Chapter 5. Higginson’s Account of the Proclamation and Conclusion [00:42:22]

The war, of course, raged on, and at the end of the day — this is a photograph, by the way, taken in 1862, I believe, in Virginia. The photographer simply called it “A Group of Contrabands.” The war raged on. And of course in the spring of 1863 the Union armies will invade Virginia again. I’ll come back to lots of this after the break when we get back to the military history and try to explain how the Union side won this war. They’ll fight a horrible battle at a place called Chancellorsville, near Fredericksburg in May of 1863, which will be another smashing victory by Robert E. Lee and Stonewall Jackson, over a Union Army commanded by Joseph Hooker. It will give Lee his occasion for his second invasion of the North, the riskiest of all, which will lead him up through northern Virginia, across into Maryland, and eventually all the way in to Pennsylvania, and will lead to the fateful battle at Gettysburg, the first three days of July, 1863; arguably the most important military turning point of the war.

But it is in those same first six and seven months of 1863 that this war has now been transformed into a war of unconditional surrender, a war of all out attempt, at least, all out mobilization at home, and conquest in the South. It is during this period that black soldiers are being recruited. The 54th Massachusetts, the famous regiment from Massachusetts about which the movie Glory was made, was recruited that winter, and spring, of course, and marched off to South Carolina to its fate in May of 1863. They will reach their fate at Fort Wagner within a week of the Battle of Gettysburg back up north.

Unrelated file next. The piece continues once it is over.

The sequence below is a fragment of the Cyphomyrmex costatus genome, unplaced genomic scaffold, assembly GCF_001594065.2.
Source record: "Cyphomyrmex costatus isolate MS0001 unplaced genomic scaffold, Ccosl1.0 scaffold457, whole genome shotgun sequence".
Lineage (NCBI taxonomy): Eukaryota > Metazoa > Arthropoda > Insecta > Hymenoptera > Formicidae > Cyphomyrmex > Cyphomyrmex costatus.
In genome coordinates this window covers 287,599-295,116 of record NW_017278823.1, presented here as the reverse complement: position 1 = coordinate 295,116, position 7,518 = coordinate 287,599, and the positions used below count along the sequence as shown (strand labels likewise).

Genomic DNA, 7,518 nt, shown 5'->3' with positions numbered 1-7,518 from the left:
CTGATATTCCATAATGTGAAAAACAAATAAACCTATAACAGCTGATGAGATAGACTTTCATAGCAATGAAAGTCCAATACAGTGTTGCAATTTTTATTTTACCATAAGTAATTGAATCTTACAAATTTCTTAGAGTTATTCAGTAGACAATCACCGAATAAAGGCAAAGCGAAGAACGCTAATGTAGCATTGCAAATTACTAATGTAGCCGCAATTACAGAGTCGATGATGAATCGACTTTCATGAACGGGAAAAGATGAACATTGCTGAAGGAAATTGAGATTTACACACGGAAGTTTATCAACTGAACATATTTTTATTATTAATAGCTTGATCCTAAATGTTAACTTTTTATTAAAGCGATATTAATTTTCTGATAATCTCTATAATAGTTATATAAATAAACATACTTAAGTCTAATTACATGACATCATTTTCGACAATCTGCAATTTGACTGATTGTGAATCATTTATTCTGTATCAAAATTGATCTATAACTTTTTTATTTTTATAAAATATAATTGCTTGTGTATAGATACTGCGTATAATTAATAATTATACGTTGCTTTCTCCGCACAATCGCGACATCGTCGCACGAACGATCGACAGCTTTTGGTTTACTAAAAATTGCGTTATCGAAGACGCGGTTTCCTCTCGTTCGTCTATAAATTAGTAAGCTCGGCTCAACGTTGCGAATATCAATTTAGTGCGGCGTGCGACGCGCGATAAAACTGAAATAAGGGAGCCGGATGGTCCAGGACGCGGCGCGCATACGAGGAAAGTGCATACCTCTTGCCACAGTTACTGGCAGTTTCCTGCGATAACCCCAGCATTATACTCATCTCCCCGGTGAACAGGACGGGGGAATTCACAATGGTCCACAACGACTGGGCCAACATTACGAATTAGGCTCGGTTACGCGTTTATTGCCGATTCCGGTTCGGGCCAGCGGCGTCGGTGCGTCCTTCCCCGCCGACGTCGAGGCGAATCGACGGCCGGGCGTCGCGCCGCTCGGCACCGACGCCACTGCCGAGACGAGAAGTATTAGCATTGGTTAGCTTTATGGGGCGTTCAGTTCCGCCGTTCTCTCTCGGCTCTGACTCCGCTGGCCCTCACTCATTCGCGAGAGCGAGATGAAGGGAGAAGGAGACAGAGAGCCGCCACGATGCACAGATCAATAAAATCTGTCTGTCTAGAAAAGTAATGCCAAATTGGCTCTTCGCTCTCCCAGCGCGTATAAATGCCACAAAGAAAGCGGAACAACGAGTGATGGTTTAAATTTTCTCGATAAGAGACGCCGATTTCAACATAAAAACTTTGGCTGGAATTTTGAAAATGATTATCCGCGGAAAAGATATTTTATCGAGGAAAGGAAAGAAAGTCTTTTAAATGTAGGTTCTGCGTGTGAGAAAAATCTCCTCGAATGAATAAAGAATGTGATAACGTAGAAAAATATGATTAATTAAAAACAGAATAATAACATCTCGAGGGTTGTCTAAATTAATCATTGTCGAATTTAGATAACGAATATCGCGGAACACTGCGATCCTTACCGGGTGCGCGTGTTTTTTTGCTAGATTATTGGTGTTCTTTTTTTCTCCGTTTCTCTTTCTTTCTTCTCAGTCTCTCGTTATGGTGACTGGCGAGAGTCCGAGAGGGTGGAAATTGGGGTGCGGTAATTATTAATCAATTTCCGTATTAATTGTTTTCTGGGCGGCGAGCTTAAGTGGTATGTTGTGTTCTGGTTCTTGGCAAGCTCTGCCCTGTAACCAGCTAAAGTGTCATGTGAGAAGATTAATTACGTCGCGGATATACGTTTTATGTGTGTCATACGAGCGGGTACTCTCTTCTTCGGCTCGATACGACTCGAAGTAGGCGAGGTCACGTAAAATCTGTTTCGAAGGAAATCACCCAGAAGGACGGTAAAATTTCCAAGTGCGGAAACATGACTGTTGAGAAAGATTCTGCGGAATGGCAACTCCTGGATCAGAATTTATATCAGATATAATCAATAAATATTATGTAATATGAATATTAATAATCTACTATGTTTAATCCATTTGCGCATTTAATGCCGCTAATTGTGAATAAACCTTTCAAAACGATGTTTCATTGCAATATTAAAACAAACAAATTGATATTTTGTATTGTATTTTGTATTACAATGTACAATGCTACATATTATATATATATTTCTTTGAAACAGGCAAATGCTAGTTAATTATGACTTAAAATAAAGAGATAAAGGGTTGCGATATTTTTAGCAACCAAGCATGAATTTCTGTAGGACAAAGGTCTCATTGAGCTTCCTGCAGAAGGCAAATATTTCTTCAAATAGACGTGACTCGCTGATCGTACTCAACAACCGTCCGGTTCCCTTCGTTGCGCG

But just as a way to take this out today, go back with me to January 1st, 1863, the day the Emancipation Proclamation actually went into place. I said at the outset that for most black folk they didn’t really care about what actually the details or the words of the document were. The point was that now somehow the United States government was sanctioning emancipation. And go back with me to Thomas Wentworth Higginson. This is Higginson’s description of Emancipation Day. On Hilton Head Island, in South Carolina, near Beaufort, South Carolina, he was given orders to read the Emancipation Proclamation to the people, to the freedmen. And this, by the way, became a policy throughout the Union Army. Thousands of copies of the Emancipation Proclamation were given to Union officers who were ordered to spread it around the South.

Higginson not only spread it, he held a ceremony. They build a little stage. And this is his description of what happened. He’s describing the scene: “All this was according to the program,” writes Higginson. “Then followed an incident so simple and so touching, so utterly unexpected and startling that I can scarcely believe it on recalling it, though it gave the key note to the whole day. The very moment the speaker had ceased, and just as I took and waved the flag, which now for the first time meant anything to these poor people, there suddenly arose close beside the platform a strong male voice, but a little cracked and elderly, into which two women’s voices instantly blended, singing, as if by an impulse that could no more be repressed than the morning note of a song sparrow. ‘My country ‘tis of thee, sweet land of liberty, of thee I sing.’ People looked at each other, and then at us on the platform to see whence came this interruption, not put down in the program. Firmly and irrepressibly the quavering voices sang on, verse after verse, ‘my country ‘tis of thee, sweet land of liberty.’ Others of the colored people joined in. Some whites on the platform began, but I motioned to them to be silent. I never saw anything so electric. It made all words cheap. It seemed the choked voice of a race at last unloosed. Nothing could be more wonderfully unconscious. Art could not have dreamed of a tribute to the day of jubilee; it should be so affecting. History will not believe it. And when I came to speak of it, after it was ended, tears were everywhere. If you could’ve heard how quaint and innocent it all was. Just think of it, the first day they’d ever had a country, the first flag they’d ever seen which promised anything to their people. And here, while mere spectators stood in silence, waiting for my stupid words, these simple souls burst out in their way, as if they were by their own hearths, at home. When they stopped there was nothing to do but to try to speak. And I went on. But the life of that whole day was in those unknown people’s simple song.” Have a good spring break. 

[end of transcript]